In response to the demands of the changing armed landscape, the AV 2.2 helmet from California-based LIFT Airborne Technologies has been chosen by the US Air Force (USAF) to become the next generation Fixed Wing helmet.

The next-generation helmet was picked after Air Combat Command started searching for one to address vulnerabilities with chronic back and neck casualties, amplify advanced aircraft technologies, elongate pilot capabilities, and focus on providing greater precision for different aircrews.

AV 2.2 [Source: Lift Airborne Technologies]
According to Aviation, GENTEX Corp. (premium helmet producer) and Idaho-based Aviation Specialties Unlimited collaborated with Tennessee-based Paraclete Aviation Support to create LIFT Technologies’ offering in the prototype phase. 

After testing, the AV 2.2 will be made available to pilots of F-15Es first, followed by all other fixed-wing aircraft services except for the F-35. According to the Air Force, an AV 2.2 manufacturing contract might be granted in 2024.

US Air Force troops are compelled to use the 1980-version helmet under the current design. However, according to Scott Cota, breakthroughs in aviation technology and changes in pilot demographic trends have resulted in pilot demographic trends transpiring since then.

“The current helmet was based on 1980s design. Since then, gains in aircraft technology and the demographic of pilots have changed,” claimed Scott Cota, the branch aircrew flight equipment program analyst of ACC Plans and Requirements.

“The legacy helmet was not originally designed to support advances in aircraft helmet-mounted display systems, causing pilots to fly with equipment not optimized for them, especially our female aircrew.”

Operators’ discomfort is a direct consequence of the weight gain and altered center of gravity induced by helmet-mounted devices. Additionally, according to Cota, a 2020 Air Force anthropometric investigation discovered the necessity for including small-size helmets that more efficiently improve the fit for impacted female pilots.

GENTEX HGU-55/P FIXED-WING HELMET SYSTEM. [Source: Gentex Corporation]
Gentex’s HGU-55/P from the 1980s will be replaced by AV 2.2. The carbon fiber AV2.2 headgear is designed to be lightweight and cooler and to make it simple to attach cueing devices and night vision goggles to the helmet. A jawbone-activated light is yet another AV 2.2 that permits pilots to access vital information when performing maneuvers or landing at nighttime.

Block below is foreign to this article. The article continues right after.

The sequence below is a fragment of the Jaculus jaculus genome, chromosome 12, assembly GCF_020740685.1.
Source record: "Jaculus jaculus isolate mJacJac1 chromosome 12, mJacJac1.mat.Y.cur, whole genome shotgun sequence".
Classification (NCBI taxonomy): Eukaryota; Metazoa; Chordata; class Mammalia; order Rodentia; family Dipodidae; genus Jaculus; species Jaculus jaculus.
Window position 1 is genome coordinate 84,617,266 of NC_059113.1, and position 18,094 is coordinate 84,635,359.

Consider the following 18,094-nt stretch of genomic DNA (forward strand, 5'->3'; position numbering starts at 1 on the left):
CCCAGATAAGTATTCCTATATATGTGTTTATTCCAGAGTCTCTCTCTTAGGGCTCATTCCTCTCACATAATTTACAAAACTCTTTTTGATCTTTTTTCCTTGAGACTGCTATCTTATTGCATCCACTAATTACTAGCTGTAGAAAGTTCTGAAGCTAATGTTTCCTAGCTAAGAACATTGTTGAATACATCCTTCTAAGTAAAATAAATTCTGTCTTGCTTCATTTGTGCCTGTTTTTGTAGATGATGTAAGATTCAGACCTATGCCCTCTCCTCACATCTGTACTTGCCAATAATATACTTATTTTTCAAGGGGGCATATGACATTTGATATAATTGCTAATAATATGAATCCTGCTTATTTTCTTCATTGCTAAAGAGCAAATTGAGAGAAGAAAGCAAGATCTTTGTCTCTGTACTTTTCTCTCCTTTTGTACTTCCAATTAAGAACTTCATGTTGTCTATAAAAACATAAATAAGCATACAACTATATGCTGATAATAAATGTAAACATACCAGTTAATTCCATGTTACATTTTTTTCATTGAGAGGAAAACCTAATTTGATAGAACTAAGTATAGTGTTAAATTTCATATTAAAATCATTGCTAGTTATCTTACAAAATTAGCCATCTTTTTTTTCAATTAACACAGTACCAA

Any reduction in helmet weight can significantly alleviate the physical toll, as high-speed, 9G maneuvers require 200-pound pilots to endure 135 pounds of pressure on their necks.

According to Air Force Materiel Command (AFMC), the $20 million Next Generation Fixed Wing Helmet prototype project resulted from an AFWERX Helmet Challenge in 2019. It was one of the first AFWERX projects. To satisfy the demands of the Air Force Life Cycle Management Center, the cost of the new helmet program as a whole may have amounted to $400 million.

In 2019, the helmet requirement was one of the first initiatives to pass through AFWERX —an Air Force entity dedicated to partnering with unconventional defense companies to promote technological innovation.

Cota also argued that AFWERX was a “natural choice” to comprehend technological advancements better, look for creative solutions to present helmet problems, and use “vendor competition” to drive the project.

“To better understand advances in technology, seek innovative solutions to current helmet issues, and use vendor competition to drive the initiative, AFWERX was a natural choice,” Cota said.

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US Air Force 1st Lt. Kayla Bowers, a 74th Expeditionary Fighter Squadron A-10 Thunderbolt II pilot, prepared to fly in the cockpit of her aircraft during the 74th EFS’s deployment in support of Operation Atlantic Resolve at Graf Ignatievo, Bulgaria, on March 18, 2016. (Source: US Air Force photo by Staff Sgt. Joe W. McFadden (Released), Public domain, via Wikimedia Commons)As the head, Cota supervised the development of the new helmet’s specifications with the other top commands and the Human Systems Program Office of the Air Force Life Cycle Management Center at Wright-Patterson Air Force Base in Ohio.

Weight, pilot convenience, improved fitting and shielding, durability, an optimized center of gravity, and integration with various helmet-mounted devices were among the essential aspects highlighted for the helmet.

Capt. Timothy James, the AFLCMC Human Systems Division of Agile Combat Support Directorate program manager, said, “Using a streamlined acquisition process to move the program, the AFLCMC took the AFWERX initiative and solicited over 100 different designs from the industry. Promising designs were evaluated and submitted for further testing.”

James also stated that they could proceed more quickly than with a traditional acquisition because of the “innovative method,” which enabled checks and balances to ensure the high-end result.

 “The innovative process has allowed us to move faster than a standard acquisition while providing checks and balances to ensure a quality product.”

“These new helmets will offer greater applicability and better fit for operators of all sizes, genders and ethnicities,” James added.